Wasted Tax Dollars

In New York State the average cost of housing and caring for a state prisoner is $60,076.00, the highest average of all states surveyed.[21] Furthermore, it was recently reported that the cost of incarcerating one inmate in a New York City Department of Corrections facility was $168,731 per year, the equivalent of four years tuition at Harvard University.[22]

A survey of 40 states by the Vera Institute of Justice in fiscal year 2010 found that state corrections spending including prisons, probation, and parole had nearly quadrupled over the past two decades, making it the fastest growing state budget item after Medicaid.[23]


An independent self-financed, self-administered Public Defense Authority can attract the very best and brightest legal talent in the country. By performing their constitutional functions these new defenders will yield dividends beyond our expectations, by ensuring that every criminal defendant is provided constitutionally effective, quality legal representation and by keeping the criminal justice process in financial check and promoting accountability to the rule of law.

Francis Zarro is responsible for strategic planning and project coordination at First Fairfield Associates, a private social enterprise firm located in Saratoga Springs, N.Y. He helped to create the Skidmore College Restorative Justice Project and serves as the project’s director of legislative initiatives and civic education programming. Mr. Zarro has taught administrative law at Pace University and college-level law courses, including legal research and a law library clinic, to incarcerated individuals, among them veterans of the U.S. Armed Forces. He has taught additional courses in the prison system in such fields as literature, history, government, and business. He has held positions with the New York State Unified Court System and with the New York State Defenders Association, where he helped to create the Veterans Defense Program.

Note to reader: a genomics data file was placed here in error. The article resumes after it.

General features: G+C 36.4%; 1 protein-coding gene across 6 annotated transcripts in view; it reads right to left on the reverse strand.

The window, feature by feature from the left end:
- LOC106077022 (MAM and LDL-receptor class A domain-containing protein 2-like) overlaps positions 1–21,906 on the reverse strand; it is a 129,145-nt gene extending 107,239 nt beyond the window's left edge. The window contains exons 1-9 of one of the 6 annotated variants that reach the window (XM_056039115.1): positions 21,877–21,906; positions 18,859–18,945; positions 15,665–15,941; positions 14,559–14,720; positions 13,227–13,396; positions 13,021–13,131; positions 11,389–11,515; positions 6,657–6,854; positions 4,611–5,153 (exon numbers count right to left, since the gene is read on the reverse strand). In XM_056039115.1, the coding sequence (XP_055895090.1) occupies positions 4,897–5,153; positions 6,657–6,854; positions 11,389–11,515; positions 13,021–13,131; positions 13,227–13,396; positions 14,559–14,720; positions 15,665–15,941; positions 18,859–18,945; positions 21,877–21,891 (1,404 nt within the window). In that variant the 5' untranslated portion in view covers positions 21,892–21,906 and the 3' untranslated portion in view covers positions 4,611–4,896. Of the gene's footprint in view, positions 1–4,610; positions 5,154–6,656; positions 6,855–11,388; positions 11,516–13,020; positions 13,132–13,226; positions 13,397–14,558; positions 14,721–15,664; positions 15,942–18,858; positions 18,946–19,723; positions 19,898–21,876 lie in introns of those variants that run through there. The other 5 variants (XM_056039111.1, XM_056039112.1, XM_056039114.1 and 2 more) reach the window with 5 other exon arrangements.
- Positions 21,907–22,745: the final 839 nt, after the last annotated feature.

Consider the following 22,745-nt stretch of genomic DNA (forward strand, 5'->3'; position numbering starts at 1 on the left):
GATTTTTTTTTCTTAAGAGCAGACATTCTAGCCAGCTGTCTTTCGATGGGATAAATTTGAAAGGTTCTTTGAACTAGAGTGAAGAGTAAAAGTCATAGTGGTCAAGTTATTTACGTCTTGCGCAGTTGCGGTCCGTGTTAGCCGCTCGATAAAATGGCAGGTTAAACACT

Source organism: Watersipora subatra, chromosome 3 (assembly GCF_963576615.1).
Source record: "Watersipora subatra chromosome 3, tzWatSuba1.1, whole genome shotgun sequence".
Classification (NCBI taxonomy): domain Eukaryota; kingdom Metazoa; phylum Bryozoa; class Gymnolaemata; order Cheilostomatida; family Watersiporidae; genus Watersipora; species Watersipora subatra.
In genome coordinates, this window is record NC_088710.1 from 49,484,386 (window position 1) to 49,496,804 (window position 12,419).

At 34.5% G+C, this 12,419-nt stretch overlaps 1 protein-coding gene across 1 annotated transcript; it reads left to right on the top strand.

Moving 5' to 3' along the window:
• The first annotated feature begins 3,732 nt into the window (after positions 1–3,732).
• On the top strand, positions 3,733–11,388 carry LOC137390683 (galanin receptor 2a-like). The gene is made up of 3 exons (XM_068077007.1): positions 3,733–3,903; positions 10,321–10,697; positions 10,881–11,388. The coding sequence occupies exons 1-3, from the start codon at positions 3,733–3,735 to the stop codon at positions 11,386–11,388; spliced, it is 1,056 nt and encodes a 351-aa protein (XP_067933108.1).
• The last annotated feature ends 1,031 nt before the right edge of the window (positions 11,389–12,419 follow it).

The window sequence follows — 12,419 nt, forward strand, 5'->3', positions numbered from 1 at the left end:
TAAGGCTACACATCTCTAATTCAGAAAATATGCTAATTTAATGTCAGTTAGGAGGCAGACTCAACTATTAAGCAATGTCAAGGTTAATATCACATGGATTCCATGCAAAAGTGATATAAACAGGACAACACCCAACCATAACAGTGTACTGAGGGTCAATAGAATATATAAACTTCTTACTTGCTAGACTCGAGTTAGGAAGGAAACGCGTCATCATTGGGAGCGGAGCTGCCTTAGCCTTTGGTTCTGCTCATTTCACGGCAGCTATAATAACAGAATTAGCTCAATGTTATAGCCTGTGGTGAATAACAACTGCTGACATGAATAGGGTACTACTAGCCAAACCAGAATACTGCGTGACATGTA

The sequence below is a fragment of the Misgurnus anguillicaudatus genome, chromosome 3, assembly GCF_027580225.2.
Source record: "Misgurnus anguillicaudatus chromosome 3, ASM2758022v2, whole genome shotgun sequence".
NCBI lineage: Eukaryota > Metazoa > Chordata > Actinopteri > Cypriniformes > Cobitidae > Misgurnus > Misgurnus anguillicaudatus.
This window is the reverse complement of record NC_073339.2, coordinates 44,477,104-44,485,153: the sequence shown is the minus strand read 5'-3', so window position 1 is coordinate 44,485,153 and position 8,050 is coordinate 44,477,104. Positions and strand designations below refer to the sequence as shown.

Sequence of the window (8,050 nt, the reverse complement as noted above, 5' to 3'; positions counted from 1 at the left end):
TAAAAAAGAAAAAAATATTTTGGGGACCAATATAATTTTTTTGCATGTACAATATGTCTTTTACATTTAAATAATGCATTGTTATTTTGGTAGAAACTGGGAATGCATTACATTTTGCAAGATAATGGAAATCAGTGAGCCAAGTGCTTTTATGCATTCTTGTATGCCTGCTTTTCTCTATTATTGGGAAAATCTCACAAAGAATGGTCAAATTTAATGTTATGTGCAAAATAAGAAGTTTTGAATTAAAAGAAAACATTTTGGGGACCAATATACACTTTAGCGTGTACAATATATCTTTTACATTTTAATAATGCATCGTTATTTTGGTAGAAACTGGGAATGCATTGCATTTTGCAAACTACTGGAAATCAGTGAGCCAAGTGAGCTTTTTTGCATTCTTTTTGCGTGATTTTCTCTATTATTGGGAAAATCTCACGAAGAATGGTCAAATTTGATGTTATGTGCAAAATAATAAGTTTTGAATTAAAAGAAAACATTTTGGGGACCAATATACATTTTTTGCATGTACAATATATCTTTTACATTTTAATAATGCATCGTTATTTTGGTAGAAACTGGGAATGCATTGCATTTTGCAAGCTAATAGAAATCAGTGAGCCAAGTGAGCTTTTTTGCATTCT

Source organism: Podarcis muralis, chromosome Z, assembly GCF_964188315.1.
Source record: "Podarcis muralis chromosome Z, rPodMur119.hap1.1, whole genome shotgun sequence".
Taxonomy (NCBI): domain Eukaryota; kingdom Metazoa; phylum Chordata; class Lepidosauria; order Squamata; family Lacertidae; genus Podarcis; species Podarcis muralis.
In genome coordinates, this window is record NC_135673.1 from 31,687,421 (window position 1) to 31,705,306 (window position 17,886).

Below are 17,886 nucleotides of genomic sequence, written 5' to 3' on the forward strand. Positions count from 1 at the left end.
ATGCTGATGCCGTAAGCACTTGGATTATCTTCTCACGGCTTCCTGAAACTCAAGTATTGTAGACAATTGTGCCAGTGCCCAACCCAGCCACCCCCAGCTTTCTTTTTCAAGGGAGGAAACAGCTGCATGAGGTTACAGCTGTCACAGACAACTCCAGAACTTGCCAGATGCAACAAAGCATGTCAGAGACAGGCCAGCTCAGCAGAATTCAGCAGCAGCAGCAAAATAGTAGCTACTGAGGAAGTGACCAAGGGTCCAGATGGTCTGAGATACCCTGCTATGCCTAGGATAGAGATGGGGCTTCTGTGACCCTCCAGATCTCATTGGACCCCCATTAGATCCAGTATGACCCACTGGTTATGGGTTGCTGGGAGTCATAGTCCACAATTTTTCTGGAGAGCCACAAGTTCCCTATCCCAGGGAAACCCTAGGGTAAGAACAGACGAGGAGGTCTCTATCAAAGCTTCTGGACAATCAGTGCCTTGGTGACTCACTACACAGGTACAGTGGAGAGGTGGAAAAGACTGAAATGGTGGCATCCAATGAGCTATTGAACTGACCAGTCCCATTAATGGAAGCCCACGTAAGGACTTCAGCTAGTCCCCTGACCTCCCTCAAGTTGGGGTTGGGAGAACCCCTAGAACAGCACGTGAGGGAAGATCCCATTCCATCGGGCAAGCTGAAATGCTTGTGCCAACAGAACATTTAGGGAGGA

Mr. Zarro received a master’s degree in public administration from the Robert F. Wagner Graduate School of Public Service at New York University and a juris doctorate from Seton Hall University School of Law.

[1] U.S. Department of Justice, Office of Justice Programs, Bureau of Justice Statistics, “Defense Counsel in Criminal Cases,” Caroline Wolf Harlow, p. 5, Nov.2000,, retrieved Nov. 27, 2015.

[2] Ibid., p. 9.

[3] U.S. Department of Justice, Bureau of Justice Assistance, “Research Summary: Plea and Charge Bargaining,” Lindsey Devers, p. 1, Jan. 2011,, retrieved Nov. 27, 2015.

[4] U.S.  Department of Justice, Prisoners and Prisoner Re-Entry, http:/, retrieved January 30, 2014.

[5] U.S. Department of Justice, Office of Justice Programs, Bureau of Justice Statistics (May 2007), Veterans in State and Federal Prison, 2004, p. 1.

[6] Brewin, Bob, “How the Government is Handling 700,000 Jailed Veterans,” December 3, 2013, Defense One,, retrieved Nov. 27, 2015.

[7] County Law Sec. 700.

[8] Judiciary Law Section 39; See also, New York State Constitution, Article 6, Sec. 28.

[9]“Performance Bonds: who succeeds gets paid,” The Economist, February 17, 2011,

[10] “Goldman To Invest in City Jail Program, Profiting if Recidivism Fails Sharply,” New York Times, Aug. 2, 2012,, retrieved Dec. 2, 2014

[11] Ibid.

[12] “Managing the Social Bond Initiative,” NYU Wagner Executive Briefing Series,, Feb. 9, 2012.

[13] Bank, David, “The Prison # Fail That is Shaking the Social-Impact Bond Market,” Impact Alpha, July 2015.

[14] Bank, David, “Rebuilding Lives, Reducing Costs, Social Impact Bond Financing—Jobs not Jail,” Impact Alpha, December 2014.

[15]” Nathaniel Popper, “For Goldman, Success in Social Impact Bonds that Aides Schoolchildren, “New York Times, Deal Book, October 7, 2015.

[16] "Governor Cuomo Announces $12 Million Federal Grant for 'Pay for Success,’ ” Governor Andrew M. Cuomo Pressroom, Sept. 23, 2013, retrieved Dec. 2, 2015

[17]U.S. Department of Justice, Bureau of Justice Assistance, “Pay for Success and the Department of Justice’s Second Chance Act Programs,” Frequently asked questions,, retrieved April 8, 2014.

[18] National Reentry Resource Center/CSG Justice Center, “Second Chance Act,”, retrieved Dec. 2, 205.

[19] U.S. Department of Labor news release, Sept. 23, 2013,, retrieved Dec. 2, 2015.

[20] Penson v. Ohio, 488 U.S. 75, 84 (1988), quoting Walter V. Schaefer, “Federalism and State Criminal Procedure,” 70, Harvard Law. Review, 1, 8 (1936).

[21] The Vera Institute of Justice, January 2012, “The Price of Prisons: What Incarceration Costs Taxpayers” p. 10.

[22] “NYC inmate almost as costly as Ivy League tuition,” Associated Press (September 30, 2013), (item retrieved January 30,2014).

[23]Jun Peng, State and Local Pension Fund Management (New York: CRC Press, 2009), 211.